We all love spring, don’t we? Warmer temperatures, sunnier days, in with the new, out with the old. Over the next century spring could be pushed back by three weeks, according to scientists researching the matter.
With the rise of global temperatures already noticeable, scientists with the University of Wisconsin-Madison say that some regions of the United States could see spring on their doorsteps as much as three weeks earlier over the next century. And while this could be good news for some, the scientific implications reflect on ecosystems, flora and fauna and their interdependence.
The research findings are published in the Environmental Research Letters. They pinpoint how the earlier onset of spring affects flora and the animals depending on it. To understand the interdependence better, the researchers turned to the extended Spring Indices. This tool allows the accurate prediction of both leaf and flower emergence dates, in correlation with the length of days. The models included in the extended Spring Indices are relevant for the phenology of a wide variety of plant species.
In southern United States regions, spring arrival has already been pushed back. Here, plant phenology also shifted slightly, causing some birds and animals that rely on certain plant species to search for other nourishment sources.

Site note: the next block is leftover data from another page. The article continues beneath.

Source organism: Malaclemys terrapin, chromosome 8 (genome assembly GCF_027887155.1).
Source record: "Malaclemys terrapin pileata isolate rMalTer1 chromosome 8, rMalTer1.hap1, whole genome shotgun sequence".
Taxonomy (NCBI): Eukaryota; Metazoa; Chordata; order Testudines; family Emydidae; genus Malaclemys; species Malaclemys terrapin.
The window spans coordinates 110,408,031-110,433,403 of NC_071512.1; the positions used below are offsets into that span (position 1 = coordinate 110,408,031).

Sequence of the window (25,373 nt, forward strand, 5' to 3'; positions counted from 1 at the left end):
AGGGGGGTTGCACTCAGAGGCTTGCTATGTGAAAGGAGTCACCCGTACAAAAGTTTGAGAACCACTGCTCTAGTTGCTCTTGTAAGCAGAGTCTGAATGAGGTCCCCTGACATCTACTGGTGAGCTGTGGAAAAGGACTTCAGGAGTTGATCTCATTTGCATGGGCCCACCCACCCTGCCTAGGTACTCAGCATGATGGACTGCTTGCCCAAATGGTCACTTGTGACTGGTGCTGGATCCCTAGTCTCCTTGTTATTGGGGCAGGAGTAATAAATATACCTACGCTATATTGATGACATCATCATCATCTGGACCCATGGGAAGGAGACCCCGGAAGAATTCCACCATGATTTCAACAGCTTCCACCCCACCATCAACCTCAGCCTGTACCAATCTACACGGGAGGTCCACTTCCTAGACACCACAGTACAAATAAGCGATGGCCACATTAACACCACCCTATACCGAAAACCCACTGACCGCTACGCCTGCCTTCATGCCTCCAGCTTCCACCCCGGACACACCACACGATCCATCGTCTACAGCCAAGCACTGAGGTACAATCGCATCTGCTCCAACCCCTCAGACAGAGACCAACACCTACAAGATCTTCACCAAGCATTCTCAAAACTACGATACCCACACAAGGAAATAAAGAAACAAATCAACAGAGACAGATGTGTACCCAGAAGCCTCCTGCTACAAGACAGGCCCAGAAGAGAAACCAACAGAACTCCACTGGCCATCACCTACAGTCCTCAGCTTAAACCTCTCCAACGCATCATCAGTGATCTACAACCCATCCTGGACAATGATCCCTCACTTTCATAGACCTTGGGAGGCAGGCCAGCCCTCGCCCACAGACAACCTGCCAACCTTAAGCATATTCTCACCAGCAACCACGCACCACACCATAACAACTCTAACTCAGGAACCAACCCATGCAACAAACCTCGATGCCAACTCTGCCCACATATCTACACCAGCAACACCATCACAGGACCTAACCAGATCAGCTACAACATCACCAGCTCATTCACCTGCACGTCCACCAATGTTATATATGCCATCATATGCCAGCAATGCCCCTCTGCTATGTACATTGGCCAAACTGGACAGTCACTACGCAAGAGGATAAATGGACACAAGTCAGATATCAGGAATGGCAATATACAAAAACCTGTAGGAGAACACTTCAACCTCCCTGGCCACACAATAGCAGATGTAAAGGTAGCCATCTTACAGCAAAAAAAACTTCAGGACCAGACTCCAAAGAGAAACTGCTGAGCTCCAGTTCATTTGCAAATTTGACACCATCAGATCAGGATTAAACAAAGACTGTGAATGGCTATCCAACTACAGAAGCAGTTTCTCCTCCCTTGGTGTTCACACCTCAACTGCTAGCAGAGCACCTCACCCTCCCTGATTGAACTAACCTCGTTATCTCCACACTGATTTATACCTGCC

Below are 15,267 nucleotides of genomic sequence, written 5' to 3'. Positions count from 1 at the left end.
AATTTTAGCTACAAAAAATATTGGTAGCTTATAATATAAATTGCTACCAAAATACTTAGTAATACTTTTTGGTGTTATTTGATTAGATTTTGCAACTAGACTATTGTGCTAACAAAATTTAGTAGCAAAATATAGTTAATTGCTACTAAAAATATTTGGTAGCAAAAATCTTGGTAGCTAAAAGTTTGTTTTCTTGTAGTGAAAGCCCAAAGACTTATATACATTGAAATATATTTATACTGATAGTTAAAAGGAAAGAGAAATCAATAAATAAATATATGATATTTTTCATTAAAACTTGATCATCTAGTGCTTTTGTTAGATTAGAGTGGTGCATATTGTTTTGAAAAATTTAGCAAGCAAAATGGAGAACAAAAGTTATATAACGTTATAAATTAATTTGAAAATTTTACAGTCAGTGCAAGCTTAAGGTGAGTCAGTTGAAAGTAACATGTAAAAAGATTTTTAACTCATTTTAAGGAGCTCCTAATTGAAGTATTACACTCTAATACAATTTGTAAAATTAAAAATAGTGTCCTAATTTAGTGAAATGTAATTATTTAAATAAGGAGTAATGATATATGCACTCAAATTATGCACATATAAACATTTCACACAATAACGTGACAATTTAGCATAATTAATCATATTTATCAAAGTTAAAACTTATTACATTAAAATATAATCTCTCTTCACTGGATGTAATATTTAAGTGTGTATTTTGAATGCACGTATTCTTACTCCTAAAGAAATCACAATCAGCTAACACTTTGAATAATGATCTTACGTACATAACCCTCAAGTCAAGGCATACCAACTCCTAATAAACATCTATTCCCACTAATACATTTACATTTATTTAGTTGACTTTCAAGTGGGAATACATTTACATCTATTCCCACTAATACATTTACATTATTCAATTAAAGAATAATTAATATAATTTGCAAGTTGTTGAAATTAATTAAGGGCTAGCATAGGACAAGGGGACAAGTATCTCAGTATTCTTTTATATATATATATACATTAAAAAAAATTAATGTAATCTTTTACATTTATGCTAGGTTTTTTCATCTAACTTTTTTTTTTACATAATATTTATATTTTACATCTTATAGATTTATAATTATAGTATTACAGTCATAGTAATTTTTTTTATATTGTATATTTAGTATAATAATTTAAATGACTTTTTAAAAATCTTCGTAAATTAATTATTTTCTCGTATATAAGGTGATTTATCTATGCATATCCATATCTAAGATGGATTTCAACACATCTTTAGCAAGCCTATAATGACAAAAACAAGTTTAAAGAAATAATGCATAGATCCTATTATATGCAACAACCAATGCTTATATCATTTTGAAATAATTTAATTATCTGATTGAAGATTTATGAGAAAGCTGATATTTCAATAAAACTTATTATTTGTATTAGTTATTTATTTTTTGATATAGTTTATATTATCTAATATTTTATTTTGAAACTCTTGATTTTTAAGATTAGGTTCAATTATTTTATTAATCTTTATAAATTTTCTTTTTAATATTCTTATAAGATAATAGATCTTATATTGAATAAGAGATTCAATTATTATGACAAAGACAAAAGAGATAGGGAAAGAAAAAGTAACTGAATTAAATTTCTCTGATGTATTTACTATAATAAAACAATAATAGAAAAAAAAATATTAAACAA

However, in the Pacific Northwest, models show that over the next century spring could be pushed back by three weeks, causing a rapid change in plant phenology. There will be little time for adaptation. Which means that migratory birds for instance would come to these regions only to find that the plants they depend upon for feeding have emerged, bloomed and withered by the time they completed their migration route.
Another risk associated with earlier springs is called the emergence of false springs. This indicates that after a short period of higher temperatures during which plant growth is enabled, a cold snap follows, freezing the plants and affecting them on the long run. For farmers this translates in entire crops lost to the freezing temperatures. Andrew Allstadt, researcher with the University of Madison-Wisconsin and co-author on the study, commented:
“This is important as false springs can damage plant production cycles in natural and agricultural systems. In some cases, an entire crop can be lost”.
One region particularly predisposed to being affected by the emergence of false springs is the western Great Plains. The research has extensive implications for agricultural production, wildlife populations, plant phenology and climate evolution.
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